The most recent press releases about innovation >>>

Die letzten 5 Focus-News des innovations-reports im Überblick:

Im Focus: A Challenging European Research Project to Develop New Tiny Microscopes

The Institute of Semiconductor Technology and the Institute of Physical and Theoretical Chemistry, both members of the Laboratory for Emerging Nanometrology (LENA), at Technische Universität Braunschweig are partners in a new European research project entitled ChipScope, which aims to develop a completely new and extremely small optical microscope capable of observing the interior of living cells in real time. A consortium of 7 partners from 5 countries will tackle this issue with very ambitious objectives during a four-year research program.

To demonstrate the usefulness of this new scientific tool, at the end of the project the developed chip-sized microscope will be used to observe in real-time...

Im Focus: Giant Magnetic Fields in the Universe

Astronomers from Bonn and Tautenburg in Thuringia (Germany) used the 100-m radio telescope at Effelsberg to observe several galaxy clusters. At the edges of these large accumulations of dark matter, stellar systems (galaxies), hot gas, and charged particles, they found magnetic fields that are exceptionally ordered over distances of many million light years. This makes them the most extended magnetic fields in the universe known so far.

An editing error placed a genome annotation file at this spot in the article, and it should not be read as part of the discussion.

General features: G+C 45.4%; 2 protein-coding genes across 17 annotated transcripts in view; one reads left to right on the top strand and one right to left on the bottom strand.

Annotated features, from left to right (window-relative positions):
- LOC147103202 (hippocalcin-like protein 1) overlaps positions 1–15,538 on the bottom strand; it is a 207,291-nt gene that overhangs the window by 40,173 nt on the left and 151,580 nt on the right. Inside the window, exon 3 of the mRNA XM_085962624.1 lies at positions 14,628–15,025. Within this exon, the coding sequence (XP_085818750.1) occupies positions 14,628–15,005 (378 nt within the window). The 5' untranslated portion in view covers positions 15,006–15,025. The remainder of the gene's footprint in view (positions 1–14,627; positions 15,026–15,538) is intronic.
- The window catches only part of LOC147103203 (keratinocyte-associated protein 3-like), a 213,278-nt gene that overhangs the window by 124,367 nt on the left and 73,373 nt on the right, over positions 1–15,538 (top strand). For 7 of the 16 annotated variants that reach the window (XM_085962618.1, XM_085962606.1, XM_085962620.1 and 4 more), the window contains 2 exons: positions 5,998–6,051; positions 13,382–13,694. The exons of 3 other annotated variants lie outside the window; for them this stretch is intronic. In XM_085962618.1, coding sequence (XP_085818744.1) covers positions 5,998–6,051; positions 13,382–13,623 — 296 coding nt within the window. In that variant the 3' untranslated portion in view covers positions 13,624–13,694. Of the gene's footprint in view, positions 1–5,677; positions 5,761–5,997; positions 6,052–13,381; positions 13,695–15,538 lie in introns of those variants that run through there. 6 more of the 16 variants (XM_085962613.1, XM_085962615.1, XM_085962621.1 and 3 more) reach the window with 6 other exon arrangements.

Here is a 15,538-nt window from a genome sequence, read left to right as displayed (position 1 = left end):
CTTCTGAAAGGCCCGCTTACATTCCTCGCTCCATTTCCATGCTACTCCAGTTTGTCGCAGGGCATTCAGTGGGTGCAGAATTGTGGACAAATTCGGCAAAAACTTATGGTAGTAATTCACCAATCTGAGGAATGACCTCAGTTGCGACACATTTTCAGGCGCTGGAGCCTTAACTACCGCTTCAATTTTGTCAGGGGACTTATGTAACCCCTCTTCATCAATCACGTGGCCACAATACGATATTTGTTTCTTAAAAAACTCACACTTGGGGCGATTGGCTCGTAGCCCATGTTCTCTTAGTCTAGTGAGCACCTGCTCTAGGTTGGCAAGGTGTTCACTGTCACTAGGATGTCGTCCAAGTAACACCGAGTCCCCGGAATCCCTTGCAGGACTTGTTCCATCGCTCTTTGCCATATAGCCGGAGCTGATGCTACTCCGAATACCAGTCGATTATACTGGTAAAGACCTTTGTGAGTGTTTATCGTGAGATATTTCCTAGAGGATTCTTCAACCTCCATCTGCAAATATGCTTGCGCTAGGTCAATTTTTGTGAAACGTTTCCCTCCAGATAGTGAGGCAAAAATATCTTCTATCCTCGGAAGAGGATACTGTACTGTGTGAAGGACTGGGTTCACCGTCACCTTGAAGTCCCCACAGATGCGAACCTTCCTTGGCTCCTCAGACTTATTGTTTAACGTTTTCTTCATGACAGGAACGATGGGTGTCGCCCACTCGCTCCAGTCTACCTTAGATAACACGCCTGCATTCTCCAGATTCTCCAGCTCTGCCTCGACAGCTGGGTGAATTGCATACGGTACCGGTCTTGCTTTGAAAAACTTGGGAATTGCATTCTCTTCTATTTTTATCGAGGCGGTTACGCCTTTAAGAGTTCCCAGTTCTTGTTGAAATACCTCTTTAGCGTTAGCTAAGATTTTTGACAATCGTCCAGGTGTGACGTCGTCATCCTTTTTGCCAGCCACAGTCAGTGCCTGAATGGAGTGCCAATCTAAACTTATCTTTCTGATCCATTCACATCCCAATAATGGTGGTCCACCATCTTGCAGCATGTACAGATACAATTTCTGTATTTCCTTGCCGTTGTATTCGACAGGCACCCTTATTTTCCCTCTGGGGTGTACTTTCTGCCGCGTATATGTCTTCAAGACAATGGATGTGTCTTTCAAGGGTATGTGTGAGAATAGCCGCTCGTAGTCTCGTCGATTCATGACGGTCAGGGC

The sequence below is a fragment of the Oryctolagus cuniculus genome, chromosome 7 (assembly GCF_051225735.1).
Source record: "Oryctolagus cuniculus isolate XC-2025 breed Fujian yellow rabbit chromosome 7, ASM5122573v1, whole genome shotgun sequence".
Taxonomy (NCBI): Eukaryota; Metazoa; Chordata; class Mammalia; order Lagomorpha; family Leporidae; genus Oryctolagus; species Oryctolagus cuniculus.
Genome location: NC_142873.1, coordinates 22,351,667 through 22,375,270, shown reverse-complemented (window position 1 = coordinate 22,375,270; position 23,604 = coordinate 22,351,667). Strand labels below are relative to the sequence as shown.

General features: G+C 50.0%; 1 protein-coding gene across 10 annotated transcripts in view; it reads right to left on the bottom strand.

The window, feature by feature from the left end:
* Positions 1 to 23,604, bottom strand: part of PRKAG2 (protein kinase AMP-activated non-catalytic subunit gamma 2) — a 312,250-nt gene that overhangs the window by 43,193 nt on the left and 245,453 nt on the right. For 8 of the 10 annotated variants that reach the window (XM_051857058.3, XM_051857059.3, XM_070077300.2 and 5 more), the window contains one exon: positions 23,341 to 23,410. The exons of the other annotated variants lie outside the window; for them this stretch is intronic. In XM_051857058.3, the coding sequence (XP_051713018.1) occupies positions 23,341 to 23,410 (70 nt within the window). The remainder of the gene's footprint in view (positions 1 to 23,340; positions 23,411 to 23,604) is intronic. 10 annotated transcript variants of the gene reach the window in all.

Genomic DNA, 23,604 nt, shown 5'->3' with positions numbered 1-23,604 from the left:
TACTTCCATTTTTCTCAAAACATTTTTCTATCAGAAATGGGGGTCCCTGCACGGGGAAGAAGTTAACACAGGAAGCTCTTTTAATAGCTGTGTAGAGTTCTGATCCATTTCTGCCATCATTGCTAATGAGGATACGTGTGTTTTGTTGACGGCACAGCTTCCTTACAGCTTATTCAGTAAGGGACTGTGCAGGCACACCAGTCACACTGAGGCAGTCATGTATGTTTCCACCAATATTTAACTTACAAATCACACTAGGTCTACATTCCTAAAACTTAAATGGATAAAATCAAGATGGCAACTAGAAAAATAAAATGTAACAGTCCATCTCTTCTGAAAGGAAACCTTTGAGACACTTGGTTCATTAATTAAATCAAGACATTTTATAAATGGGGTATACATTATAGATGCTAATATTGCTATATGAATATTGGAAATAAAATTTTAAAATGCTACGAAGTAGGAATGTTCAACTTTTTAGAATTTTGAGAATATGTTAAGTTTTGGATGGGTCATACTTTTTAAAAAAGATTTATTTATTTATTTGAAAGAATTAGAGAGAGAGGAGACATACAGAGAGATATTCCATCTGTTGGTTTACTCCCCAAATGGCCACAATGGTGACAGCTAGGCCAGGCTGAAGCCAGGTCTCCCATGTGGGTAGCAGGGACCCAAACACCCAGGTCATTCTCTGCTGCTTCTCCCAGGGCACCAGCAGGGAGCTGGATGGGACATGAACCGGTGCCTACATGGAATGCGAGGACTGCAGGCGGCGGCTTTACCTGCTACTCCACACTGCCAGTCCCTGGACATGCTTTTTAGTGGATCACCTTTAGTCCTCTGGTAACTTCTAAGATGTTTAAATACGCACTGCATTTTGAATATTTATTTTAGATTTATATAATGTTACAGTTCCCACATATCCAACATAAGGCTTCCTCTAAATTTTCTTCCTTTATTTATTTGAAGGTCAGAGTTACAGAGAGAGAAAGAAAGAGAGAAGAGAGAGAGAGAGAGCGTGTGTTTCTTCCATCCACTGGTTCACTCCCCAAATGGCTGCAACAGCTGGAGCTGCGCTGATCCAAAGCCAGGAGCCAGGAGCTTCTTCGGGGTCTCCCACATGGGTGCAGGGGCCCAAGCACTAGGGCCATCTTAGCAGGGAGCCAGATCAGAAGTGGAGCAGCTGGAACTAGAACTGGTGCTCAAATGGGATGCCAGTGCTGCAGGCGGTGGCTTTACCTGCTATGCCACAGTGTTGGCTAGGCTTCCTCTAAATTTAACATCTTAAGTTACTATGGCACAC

The results will be published on March 22 in the journal „Astronomy & Astrophysics“.

Galaxy clusters are the largest gravitationally bound structures in the universe. With a typical extent of about 10 million light years, i.e. 100 times the...

Im Focus: Tracing down linear ubiquitination

Researchers at the Goethe University Frankfurt, together with partners from the University of Tübingen in Germany and Queen Mary University as well as Francis Crick Institute from London (UK) have developed a novel technology to decipher the secret ubiquitin code.

Ubiquitin is a small protein that can be linked to other cellular proteins, thereby controlling and modulating their functions. The attachment occurs in many...

Im Focus: Perovskite edges can be tuned for optoelectronic performance

Layered 2D material improves efficiency for solar cells and LEDs

In the eternal search for next generation high-efficiency solar cells and LEDs, scientists at Los Alamos National Laboratory and their partners are creating...

Im Focus: Polymer-coated silicon nanosheets as alternative to graphene: A perfect team for nanoelectronics

Silicon nanosheets are thin, two-dimensional layers with exceptional optoelectronic properties very similar to those of graphene. Albeit, the nanosheets are less stable. Now researchers at the Technical University of Munich (TUM) have, for the first time ever, produced a composite material combining silicon nanosheets and a polymer that is both UV-resistant and easy to process. This brings the scientists a significant step closer to industrial applications like flexible displays and photosensors.

Silicon nanosheets are thin, two-dimensional layers with exceptional optoelectronic properties very similar to those of graphene. Albeit, the nanosheets are...

All Focus news of the innovation-report >>>

Anzeige

Anzeige

Event News

International Land Use Symposium ILUS 2017: Call for Abstracts and Registration open

20.03.2017 | Event News

CONNECT 2017: International congress on connective tissue

14.03.2017 | Event News

ICTM Conference: Turbine Construction between Big Data and Additive Manufacturing

07.03.2017 | Event News

 
Latest News

Researchers shoot for success with simulations of laser pulse-material interactions

29.03.2017 | Materials Sciences

Igniting a solar flare in the corona with lower-atmosphere kindling

29.03.2017 | Physics and Astronomy

As sea level rises, much of Honolulu and Waikiki vulnerable to groundwater inundation

29.03.2017 | Earth Sciences

VideoLinks
B2B-VideoLinks
More VideoLinks >>>